Tracy Weslosky: Greg, I was reading your summary that you did for your shareholders recently and I thought it was outstanding. You started by explaining why graphite prices are where they are presently. Can you just share this with our audience please?

Gregory Bowes: Yes Tracy. Obviously we’ve had a slowdown in China and probably bigger than most people think. There’s very little growth elsewhere in the world — Japan, Europe, the United States. The steel industry and industrial demand is still the main user of graphite so obviously that’s had a very negative effect on graphite prices. The other thing is the strong U.S. dollar. Graphite is priced in U.S. dollars. If you want to think of it simply, it takes less U.S. dollars to buy a ton of graphite hence the price goes down.

Tracy Weslosky: Then you went on to discuss the catalysts that might actually drive prices up and drive the demand for graphite. You discussed three in particular. Can you outline these for me please?

Gregory Bowes: Yes, obviously one would be an economic recovery – we always get them. When is the $64 dollar question? If the economic cycle as we know it, the traditional cycle is dead, we might as well all go home. We will get a recovery at some point in steel demand. The second major factor would be that the lithium-ion battery industry, which is growing rapidly. It has become the second largest user of graphite. It is getting close to the tipping point where it will start to drive graphite prices higher. It’s already doing that in the lithium space. That’s a big advantage graphite has over other commodities which are also depressed. Nobody’s coming up with new uses for oil or coal or copper, but we have a very new dynamic market for graphite. The third factor which would lead to higher share prices, maybe not higher graphite prices, would be strategic partnerships and that kind of thing and graphite projects actually moving forward with real deals.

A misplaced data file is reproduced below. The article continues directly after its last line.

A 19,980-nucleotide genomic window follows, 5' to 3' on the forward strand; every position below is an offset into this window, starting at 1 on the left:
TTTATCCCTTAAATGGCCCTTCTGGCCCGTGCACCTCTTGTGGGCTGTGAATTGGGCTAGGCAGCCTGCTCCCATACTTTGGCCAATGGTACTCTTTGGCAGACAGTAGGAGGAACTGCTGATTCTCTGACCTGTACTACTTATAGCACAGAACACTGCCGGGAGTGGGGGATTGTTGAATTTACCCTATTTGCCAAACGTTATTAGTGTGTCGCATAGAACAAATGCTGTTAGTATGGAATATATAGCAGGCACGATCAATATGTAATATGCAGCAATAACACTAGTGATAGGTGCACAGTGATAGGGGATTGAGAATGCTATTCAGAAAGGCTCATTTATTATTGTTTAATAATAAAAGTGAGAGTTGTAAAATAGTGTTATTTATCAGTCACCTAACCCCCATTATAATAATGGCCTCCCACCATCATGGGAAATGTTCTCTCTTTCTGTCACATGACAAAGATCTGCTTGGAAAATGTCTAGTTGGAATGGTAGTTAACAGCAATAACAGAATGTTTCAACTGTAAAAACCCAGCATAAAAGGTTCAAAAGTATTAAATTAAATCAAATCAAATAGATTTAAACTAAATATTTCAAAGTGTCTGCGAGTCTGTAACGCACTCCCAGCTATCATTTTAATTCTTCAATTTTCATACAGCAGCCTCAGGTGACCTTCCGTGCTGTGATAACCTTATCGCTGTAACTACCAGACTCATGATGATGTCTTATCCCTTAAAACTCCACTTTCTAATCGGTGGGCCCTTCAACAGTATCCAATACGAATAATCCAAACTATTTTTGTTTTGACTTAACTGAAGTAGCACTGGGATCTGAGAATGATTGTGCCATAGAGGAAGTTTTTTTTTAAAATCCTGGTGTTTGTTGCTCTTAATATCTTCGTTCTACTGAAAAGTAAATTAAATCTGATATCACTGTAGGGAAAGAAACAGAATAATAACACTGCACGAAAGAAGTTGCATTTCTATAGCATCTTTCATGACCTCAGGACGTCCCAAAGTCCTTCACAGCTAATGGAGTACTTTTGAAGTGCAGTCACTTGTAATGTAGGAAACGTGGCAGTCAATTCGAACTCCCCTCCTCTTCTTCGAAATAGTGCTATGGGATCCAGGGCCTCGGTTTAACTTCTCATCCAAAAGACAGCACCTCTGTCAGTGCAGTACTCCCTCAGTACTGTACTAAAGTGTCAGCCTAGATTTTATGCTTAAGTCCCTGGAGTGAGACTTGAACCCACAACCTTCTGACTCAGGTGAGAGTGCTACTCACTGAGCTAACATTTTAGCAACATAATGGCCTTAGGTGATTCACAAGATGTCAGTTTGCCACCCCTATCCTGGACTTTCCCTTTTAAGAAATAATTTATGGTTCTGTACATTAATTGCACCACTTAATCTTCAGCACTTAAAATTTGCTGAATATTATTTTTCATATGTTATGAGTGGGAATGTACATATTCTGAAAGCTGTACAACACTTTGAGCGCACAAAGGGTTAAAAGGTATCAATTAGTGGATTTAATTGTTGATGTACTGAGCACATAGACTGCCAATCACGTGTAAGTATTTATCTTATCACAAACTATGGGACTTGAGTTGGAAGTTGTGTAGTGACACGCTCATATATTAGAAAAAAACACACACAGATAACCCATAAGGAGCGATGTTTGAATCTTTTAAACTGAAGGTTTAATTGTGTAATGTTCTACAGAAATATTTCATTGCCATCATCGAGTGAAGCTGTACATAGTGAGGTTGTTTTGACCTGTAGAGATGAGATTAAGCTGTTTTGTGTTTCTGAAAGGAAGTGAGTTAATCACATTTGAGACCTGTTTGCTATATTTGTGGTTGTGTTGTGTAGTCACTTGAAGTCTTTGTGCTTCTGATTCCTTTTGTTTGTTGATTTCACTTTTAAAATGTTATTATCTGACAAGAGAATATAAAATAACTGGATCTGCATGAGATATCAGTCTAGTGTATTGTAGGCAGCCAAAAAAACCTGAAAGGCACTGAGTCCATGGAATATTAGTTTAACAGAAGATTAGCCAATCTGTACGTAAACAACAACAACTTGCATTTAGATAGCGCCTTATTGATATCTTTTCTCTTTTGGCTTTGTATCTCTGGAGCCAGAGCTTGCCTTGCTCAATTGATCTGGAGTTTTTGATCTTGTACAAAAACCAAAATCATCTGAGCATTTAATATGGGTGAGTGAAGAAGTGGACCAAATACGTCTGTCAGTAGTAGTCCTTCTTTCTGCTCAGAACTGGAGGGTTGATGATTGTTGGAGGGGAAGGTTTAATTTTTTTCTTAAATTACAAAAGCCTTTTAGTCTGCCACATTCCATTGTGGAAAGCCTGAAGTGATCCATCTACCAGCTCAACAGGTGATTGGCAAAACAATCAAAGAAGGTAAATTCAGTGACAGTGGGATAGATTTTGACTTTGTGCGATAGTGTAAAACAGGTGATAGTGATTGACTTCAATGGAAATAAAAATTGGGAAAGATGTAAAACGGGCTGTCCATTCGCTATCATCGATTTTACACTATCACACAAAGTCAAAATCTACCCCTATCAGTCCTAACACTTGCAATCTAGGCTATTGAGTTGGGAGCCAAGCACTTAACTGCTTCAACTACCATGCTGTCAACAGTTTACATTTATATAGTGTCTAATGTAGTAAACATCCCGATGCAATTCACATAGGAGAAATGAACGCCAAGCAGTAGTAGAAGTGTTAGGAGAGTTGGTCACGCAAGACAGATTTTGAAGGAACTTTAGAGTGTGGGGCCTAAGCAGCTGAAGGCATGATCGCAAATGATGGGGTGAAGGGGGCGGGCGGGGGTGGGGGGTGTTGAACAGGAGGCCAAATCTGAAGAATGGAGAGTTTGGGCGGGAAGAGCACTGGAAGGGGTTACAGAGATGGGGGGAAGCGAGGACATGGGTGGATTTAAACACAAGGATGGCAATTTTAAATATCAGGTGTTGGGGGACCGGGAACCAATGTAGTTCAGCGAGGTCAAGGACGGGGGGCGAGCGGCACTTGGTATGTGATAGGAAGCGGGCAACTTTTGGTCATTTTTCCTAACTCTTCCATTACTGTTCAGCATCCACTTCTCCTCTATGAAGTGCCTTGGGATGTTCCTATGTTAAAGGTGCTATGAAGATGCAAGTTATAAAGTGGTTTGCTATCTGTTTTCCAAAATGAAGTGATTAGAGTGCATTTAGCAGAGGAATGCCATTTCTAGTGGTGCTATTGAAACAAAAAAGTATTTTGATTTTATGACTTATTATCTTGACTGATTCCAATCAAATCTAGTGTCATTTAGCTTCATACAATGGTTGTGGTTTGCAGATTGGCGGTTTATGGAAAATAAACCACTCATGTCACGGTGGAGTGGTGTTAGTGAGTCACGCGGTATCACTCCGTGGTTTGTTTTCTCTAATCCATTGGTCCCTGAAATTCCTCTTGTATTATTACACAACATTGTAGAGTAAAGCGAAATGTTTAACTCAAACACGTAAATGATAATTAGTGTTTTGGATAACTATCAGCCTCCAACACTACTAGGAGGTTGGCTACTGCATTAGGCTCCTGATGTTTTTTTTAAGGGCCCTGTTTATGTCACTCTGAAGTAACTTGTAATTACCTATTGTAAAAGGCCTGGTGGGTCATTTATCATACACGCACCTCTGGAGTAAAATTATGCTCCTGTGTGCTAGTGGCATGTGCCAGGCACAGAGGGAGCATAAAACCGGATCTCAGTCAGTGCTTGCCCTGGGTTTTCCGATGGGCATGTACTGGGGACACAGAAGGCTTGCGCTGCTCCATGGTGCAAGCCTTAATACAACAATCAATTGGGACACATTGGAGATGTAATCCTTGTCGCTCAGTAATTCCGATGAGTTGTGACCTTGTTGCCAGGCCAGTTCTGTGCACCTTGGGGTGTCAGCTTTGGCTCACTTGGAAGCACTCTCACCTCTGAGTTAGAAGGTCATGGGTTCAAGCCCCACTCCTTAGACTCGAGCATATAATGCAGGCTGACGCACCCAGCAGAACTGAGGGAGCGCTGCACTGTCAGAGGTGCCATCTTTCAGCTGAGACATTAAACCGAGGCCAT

Tracy Weslosky: And speaking of new applications, I was reading you have a very competitive spherical graphite technology. Can you explain this for me?

Gregory Bowes: Yes. Graphite mines produce a basic concentrate. In order for that concentrate to be used in lithium-ion batteries it has to be upgraded to spherical graphite. That is where a lot of the excitement is coming from. Every junior, us included, says, we are going to be in the spherical graphite market. That is very easy to say, but it’s more difficult to do. Nobody is really answering the question, how are you going to do it, because pretty well all spherical graphite from natural graphite is manufactured in China and those methods are very expensive and difficult to use in the West for environmental or regulatory reasons. To access the complete interview, click here

Disclaimer: Northern Graphite Corp. is an advertorial member of InvestorIntel.